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Federal Circuit Decides CRISPR Patent Appeal

We may not quite be living in the world of Gattaca, but it seems like only a matter of time before researchers figure out what they're actually doing with CRISPR.

The recent decision in the University of California v. Broad Institute patent war over a CRISPR-cas9 gene editing method could have wide reaching implications. A panel of justices at the federal circuit court of appeals upheld the PTAB's ruling the Broad Institute's patent for using the CRISPR-cas9 method on plant and animal cells. UC Berkeley had challenged Broad's patent on the basis that it had filed its patent application for using that method in bacteria, prior to Broad.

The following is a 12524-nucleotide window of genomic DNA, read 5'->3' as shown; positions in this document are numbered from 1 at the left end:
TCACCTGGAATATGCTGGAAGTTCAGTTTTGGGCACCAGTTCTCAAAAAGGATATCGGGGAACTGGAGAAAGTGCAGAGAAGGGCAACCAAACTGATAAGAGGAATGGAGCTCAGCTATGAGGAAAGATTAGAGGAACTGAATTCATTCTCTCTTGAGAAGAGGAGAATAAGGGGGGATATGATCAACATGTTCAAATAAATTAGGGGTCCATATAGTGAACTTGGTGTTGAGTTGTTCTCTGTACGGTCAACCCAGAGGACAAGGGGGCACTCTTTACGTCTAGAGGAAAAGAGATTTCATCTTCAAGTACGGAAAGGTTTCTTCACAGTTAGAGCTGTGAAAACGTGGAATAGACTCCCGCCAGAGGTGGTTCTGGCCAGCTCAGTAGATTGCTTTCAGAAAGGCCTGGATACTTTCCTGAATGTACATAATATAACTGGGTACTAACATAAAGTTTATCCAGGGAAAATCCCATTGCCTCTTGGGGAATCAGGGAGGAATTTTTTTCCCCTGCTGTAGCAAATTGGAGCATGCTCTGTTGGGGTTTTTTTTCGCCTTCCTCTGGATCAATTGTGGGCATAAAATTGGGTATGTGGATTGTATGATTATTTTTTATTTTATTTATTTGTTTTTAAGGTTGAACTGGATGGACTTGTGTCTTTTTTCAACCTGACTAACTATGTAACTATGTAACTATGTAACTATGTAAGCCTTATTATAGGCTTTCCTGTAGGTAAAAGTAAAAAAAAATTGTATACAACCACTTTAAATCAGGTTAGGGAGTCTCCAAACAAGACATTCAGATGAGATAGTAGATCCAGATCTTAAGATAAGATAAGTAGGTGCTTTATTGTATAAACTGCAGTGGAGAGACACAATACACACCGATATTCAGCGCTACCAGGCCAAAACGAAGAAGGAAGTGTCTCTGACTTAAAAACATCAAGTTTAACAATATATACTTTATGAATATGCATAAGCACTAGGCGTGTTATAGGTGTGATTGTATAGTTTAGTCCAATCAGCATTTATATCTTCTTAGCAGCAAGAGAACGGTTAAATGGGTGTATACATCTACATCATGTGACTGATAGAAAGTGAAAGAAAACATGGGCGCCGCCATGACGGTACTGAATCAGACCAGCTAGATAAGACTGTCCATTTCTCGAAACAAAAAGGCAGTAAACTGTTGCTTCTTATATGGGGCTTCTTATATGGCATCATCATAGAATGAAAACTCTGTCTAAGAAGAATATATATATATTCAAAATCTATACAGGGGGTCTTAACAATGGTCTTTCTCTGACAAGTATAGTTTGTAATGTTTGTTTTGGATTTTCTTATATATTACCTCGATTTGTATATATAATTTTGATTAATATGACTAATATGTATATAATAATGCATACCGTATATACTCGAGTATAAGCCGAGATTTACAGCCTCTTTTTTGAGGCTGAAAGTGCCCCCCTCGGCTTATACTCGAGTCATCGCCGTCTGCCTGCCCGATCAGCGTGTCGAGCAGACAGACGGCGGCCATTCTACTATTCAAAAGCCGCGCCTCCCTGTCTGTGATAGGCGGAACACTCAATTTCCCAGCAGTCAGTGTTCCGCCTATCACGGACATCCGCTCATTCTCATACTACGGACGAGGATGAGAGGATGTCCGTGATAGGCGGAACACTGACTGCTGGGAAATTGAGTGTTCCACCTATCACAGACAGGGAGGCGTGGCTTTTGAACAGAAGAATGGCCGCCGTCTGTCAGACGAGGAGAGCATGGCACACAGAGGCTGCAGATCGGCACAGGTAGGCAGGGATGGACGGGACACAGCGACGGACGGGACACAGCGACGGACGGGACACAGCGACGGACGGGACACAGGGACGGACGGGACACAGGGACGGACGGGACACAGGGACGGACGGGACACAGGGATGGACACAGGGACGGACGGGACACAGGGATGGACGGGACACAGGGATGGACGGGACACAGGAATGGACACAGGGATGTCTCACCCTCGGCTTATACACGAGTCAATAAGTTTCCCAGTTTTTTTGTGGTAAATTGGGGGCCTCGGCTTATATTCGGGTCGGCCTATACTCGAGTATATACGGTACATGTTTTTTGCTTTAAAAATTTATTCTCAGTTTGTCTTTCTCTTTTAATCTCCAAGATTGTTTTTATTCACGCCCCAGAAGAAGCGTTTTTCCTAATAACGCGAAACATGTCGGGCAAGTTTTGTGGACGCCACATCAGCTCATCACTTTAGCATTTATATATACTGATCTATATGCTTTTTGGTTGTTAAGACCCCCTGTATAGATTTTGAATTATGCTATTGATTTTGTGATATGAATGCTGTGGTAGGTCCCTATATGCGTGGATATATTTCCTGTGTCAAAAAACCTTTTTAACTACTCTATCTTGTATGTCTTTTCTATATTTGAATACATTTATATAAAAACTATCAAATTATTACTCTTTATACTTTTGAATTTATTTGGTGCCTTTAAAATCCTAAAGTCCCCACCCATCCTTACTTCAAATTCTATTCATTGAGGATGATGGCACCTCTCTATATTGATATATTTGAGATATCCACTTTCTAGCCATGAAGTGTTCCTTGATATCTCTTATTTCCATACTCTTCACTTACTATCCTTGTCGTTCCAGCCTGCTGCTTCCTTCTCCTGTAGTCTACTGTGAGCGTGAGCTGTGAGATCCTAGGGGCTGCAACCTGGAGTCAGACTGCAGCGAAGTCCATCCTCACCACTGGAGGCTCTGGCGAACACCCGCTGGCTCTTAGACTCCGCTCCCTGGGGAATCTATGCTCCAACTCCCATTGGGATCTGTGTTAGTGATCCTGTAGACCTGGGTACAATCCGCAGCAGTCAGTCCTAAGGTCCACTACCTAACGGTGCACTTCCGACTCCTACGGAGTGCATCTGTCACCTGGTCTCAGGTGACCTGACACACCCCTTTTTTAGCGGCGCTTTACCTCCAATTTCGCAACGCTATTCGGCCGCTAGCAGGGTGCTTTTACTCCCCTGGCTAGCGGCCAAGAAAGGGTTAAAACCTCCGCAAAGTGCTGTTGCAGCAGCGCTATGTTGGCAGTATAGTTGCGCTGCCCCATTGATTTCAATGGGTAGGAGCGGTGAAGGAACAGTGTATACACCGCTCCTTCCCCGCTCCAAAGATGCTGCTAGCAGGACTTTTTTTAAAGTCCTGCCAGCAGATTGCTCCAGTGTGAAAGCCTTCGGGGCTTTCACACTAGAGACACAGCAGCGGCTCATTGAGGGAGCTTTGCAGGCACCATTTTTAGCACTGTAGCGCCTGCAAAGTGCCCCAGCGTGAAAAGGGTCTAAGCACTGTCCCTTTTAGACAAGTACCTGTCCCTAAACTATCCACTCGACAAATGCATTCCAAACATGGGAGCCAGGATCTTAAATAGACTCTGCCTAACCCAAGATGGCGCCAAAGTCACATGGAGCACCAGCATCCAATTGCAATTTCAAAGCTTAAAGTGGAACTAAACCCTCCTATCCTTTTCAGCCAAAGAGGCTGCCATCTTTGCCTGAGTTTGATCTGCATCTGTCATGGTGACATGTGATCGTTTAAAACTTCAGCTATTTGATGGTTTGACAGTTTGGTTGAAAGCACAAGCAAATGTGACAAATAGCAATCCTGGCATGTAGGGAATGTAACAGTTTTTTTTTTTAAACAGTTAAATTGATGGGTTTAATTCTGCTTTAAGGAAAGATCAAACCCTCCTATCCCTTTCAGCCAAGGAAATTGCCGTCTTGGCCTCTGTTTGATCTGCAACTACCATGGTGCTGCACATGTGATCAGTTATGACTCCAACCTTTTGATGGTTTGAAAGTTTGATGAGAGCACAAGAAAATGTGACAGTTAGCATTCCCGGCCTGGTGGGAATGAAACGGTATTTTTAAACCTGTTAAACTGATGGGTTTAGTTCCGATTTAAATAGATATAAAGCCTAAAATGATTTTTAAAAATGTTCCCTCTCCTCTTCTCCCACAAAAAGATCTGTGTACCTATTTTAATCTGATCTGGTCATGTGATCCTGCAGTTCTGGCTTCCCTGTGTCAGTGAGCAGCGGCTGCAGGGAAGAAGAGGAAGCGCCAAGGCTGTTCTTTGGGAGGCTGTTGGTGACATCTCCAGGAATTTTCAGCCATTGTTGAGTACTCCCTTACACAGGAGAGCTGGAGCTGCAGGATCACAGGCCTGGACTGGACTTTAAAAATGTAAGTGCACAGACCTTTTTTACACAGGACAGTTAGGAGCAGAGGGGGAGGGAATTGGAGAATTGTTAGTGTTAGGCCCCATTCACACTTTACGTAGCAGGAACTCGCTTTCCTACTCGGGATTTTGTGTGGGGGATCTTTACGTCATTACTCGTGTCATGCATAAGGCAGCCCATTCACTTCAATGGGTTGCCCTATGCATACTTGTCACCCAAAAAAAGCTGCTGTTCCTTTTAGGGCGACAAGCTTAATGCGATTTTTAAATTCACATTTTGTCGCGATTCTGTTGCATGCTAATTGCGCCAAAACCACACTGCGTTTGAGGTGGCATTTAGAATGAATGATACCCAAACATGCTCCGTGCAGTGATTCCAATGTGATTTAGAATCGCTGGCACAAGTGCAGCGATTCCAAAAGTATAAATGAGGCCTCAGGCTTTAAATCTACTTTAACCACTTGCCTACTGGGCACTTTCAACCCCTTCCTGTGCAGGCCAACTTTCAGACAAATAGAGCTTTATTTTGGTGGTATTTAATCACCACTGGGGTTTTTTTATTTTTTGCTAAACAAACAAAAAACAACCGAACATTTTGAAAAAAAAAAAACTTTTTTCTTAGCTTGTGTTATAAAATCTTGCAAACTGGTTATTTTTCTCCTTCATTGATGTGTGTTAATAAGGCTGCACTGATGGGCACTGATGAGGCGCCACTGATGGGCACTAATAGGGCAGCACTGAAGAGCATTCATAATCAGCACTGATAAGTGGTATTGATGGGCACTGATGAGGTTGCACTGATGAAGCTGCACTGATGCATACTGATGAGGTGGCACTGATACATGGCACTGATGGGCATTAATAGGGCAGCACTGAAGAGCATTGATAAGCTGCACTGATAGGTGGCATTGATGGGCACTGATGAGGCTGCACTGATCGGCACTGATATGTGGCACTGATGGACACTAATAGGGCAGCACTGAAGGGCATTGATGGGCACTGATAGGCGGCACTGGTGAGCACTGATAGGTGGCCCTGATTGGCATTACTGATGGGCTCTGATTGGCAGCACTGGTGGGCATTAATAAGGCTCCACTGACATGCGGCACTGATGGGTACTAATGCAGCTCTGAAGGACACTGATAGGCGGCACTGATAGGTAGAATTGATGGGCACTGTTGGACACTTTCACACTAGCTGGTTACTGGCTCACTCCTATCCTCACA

Fight of the Scientists

The Berkeley scientists battling this fight out may have sunk their own battleships. While the Berkeley scientists seem to have solid evidence that in the race to prove who invented the method for using CRISPR-cas9 to edit animal and plant cells, they were first to successful use the method in bacteria. But as the PTAB and federal circuit court of appeals pointed out, the Berkeley scientists were doubtful of their method's success in plant and animal cells, and failed to successfully apply the CRISPR-cas9 to those types of cells. Meanwhile, researchers at the Broad institute were successful, and not only applied for a patent, they expedited the process, and successfully had their patent granted before Berkeley. 

However, despite the win here, for the Broad institute, the fight likely isn't over. Although the official statement from Berkeley's in-house counsel is that the university is looking at its options, there's potentially an ungodly amount of money to be made if it can be successfully used in humans, and as such, we can probably expect the university to request a rehearing en banc, and after that, regardless of outcome, the parties will likely need SCOTUS to chime in (or refuse to do so).

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